VF POSTS SOLID RESULTS, BUT CAUTIOUS AMID ECONOMIC UNCERTAINTY
Byline: Scott Malone
GREENSBORO, N.C. — VF Corp. will trim inventories and limit fiscal expectations in response to the uncertain economy, but it will not close the door on possible acquisitions.
The apparel giant, based here, was among the most acquisitive U.S. apparel companies in 2000, making five major purchases that are starting to bear fruit this year, and it continues to be frequently mentioned as a possible suitor for Warnaco Group’s intimate apparel or or jeanswear operations — particularly its Calvin Klein labels.
At the annual meeting at the O. Henry Hotel here, VF officials reported first-quarter earnings a penny ahead of Wall Street’s expectations on solid earnings growth.
VF’s stock closed at $38.89, down 29 cents, in New York Stock Exchange trading, close to its 52-week high of $40.40. Meanwhile, Warnaco shares continued their recent slide, establishing a new 52-week low of 52 cents a share before closing at 60 cents, its previous low for the last year.
Net income for the quarter ended March 31 came in at $77.5 million, or 67 cents a diluted share, up 9.2 percent from $71.1 million, or 60 cents, a year earlier. Sales were $1.43 billion, up 5 percent from $1.36 billion.
However, chairman and chief executive officer Mackey McDonald warned shareholders about bumpy times ahead.
“What’s happening at retail now is causing many apparel companies and retailers to have very difficult results,” he said. He warned that VF expects to report flat second-quarter sales and a drop in earnings per share of about 15 percent, as the company works to lower its inventories.
However, for the overall year, the company expects a rise of 8 to 10 percent in earnings per share as the five companies acquired last year start to contribute to the bottom line.
Last year those brands — Chic, Gitano, HIS, The North Face and Eastpak — sapped about 6 cents a share from VF’s $2.21 a diluted share bottom line, which came out to $260.3 million on a net basis. This year, McDonald said he expects them to boost earnings by 4 cents a share. Officials said the bulk of the first-quarter sales growth came from these new businesses.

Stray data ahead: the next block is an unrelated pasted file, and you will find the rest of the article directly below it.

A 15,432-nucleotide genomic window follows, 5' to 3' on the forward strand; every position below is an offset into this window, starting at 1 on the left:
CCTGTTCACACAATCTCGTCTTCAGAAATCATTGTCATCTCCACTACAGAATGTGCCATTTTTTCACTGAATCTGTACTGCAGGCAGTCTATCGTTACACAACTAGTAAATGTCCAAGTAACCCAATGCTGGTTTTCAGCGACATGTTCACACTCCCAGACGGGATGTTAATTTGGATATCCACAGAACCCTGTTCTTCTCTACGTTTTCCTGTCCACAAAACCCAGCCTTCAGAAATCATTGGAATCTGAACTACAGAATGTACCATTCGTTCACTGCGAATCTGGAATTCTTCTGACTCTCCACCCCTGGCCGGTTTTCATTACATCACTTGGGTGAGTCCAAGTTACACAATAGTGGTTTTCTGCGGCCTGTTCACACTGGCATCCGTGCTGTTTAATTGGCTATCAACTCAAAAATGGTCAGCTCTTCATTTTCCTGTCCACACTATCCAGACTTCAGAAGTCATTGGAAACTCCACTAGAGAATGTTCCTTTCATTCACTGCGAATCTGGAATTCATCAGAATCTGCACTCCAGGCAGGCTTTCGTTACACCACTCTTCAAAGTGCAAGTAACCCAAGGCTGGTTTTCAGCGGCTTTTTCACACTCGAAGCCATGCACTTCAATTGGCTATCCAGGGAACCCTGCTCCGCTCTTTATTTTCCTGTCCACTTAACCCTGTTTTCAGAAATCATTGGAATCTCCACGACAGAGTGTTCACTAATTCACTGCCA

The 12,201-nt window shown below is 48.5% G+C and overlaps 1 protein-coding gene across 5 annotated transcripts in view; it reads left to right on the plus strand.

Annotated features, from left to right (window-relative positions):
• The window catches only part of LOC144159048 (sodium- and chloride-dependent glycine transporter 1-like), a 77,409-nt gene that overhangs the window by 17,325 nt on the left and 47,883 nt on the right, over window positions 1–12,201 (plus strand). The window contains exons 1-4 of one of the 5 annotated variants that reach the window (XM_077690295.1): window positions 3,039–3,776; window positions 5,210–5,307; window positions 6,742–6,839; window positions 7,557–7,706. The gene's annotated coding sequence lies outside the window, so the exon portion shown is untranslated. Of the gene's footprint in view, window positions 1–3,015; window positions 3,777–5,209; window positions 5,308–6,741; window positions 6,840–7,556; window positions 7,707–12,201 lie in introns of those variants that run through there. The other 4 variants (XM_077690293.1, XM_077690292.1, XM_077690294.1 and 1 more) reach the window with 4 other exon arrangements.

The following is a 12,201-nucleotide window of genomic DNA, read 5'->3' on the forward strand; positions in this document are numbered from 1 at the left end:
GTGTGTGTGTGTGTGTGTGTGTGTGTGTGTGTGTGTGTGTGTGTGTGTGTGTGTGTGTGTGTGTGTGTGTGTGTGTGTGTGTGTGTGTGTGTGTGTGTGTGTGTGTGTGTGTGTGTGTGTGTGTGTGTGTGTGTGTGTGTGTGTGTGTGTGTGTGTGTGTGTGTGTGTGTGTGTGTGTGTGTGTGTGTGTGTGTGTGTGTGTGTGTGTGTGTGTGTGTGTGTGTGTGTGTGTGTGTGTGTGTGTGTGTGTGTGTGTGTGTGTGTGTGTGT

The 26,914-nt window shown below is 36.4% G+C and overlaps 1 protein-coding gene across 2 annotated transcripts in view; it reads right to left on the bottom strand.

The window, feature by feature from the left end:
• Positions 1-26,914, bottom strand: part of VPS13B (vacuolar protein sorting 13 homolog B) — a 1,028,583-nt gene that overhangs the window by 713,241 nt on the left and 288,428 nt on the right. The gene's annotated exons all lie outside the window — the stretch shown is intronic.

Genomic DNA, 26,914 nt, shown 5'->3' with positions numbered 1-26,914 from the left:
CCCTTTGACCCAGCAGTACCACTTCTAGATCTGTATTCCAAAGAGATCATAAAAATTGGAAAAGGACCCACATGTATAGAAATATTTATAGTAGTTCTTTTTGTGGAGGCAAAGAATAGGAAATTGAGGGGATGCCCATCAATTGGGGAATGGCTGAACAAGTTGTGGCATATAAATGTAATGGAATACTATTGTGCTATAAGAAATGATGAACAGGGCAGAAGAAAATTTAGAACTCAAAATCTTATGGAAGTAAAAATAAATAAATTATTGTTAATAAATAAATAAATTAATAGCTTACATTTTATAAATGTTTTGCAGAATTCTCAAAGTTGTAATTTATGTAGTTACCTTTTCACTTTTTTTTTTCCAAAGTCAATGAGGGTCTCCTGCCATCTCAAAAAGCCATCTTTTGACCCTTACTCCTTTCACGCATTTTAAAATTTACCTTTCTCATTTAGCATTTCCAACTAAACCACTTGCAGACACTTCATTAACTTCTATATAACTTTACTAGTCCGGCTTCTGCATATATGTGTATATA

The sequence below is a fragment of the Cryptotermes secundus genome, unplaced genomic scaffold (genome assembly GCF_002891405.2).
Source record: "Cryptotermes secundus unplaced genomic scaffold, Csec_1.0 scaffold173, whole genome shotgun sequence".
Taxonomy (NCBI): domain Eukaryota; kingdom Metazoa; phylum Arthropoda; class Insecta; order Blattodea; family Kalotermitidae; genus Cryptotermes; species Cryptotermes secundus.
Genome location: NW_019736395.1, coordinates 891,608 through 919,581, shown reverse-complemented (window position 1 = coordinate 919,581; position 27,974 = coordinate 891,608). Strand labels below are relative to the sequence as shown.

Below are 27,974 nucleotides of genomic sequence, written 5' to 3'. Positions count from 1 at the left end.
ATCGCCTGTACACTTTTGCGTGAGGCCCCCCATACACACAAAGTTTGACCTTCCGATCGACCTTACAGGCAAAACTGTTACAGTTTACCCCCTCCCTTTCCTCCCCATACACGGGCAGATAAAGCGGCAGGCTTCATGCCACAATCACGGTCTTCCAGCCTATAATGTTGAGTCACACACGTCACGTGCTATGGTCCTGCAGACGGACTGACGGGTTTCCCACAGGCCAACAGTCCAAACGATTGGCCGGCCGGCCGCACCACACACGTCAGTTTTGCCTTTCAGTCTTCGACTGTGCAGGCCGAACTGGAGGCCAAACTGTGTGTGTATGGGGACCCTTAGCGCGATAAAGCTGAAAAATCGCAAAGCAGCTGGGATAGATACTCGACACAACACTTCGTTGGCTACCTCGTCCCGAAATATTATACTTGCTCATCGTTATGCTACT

McDonald said he believes the outlook for retailing for the rest of the year is “sluggish, but not deteriorating.”
With consumer confidence levels down from a year ago and energy prices up, he sees little reason to expect a pickup in spending, but he isn’t predicting a collapse in the apparel market, either. “I think we will see some stabilization as we go into the second half of the year, but I don’t expect much recovery.”
Concerns about a stagnating economy have VF focusing on cutting inventories, up 14.5 percent from prior-year levels and 1.2 percent from the start of the fiscal year. Excluding acquisitions, the year-to-year inventory growth would have been 4 percent, company officials said.
Much of the increase was in jeans, McDonald said, where a shift toward more basic styles caused plants to speed up production. “We do have more inventory than we expected to in jeans,” he acknowledged. “We want to be very conservative because of the uncertainties” about the current apparel environment, he said. “We want to be very lean.”
McDonald said VF expects to have inventories back in line by the end of the second quarter. The company said it will be taking down time at jeans plants in the second quarter as part of its overall effort to cut inventories $100 million this year from the $1.12 billion at the end of 2000.
Despite concerns about the overall market, VF officials said they weren’t ruling out further acquisitions this year. With The Warnaco Group Inc.,which produces the Calvin Klein jeanswear and innerwear lines, among other brands, facing troubles, some industry sources have speculated that VF would be interested in some Warnaco assets.
VF executives declined to directly address the rumors, though in an interview after the annual meeting, John Schamberger, chairman of the company’s North and South American jeanswear and playwear coalitions, suggested, “If you look at our jeans portfolio, an upstairs brand that is strong in department stores would be nice to add,” he said. While the company’s Lee brand has been making inroads in the department-store sector, it’s also a mainstay of mass and moderate merchandisers, he said.
McDonald told shareholders VF is always interested in possible deals, adding, “There are a lot of companies in our industry that are struggling financially.” Later in his office, he said the company might consider a more upmarket brand if the right opportunity came along. “We basically look for areas to fill out our portfolio, to fill out our distribution to new retail channels or customers that we aren’t serving,” he said.
However, he declined to comment on Warnaco or the Calvin Klein lines, saying only, “I wouldn’t want to comment on any specific brands.”
VF officials also said they were considering new options for The North Face brand, including rolling out retail stores and stepping up shoe offerings.
Robert Shearer, vice president and chief financial officer, who also oversees the company’s outdoor brands, said VF is planning to open at least one new North Face store this year; eight currently operate.
The acquisition of The North Face and Eastpak drove up sales in the company’s outdoor segments by five times for the first quarter, making it the firm’s fastest-growing classification.
Domestic jeanswear sales rose 2 percent, with international jeanswear sales rising 6 percent in the quarter. Domestic innerwear sales were up 5 percent.
Schamberger said the growth in the jeans business was driven by the Lee brand, as well as the company’s new brands. The imagewear business, which includes workwear and knits, saw sales slide 4 percent. Playwear sales were off 7 percent.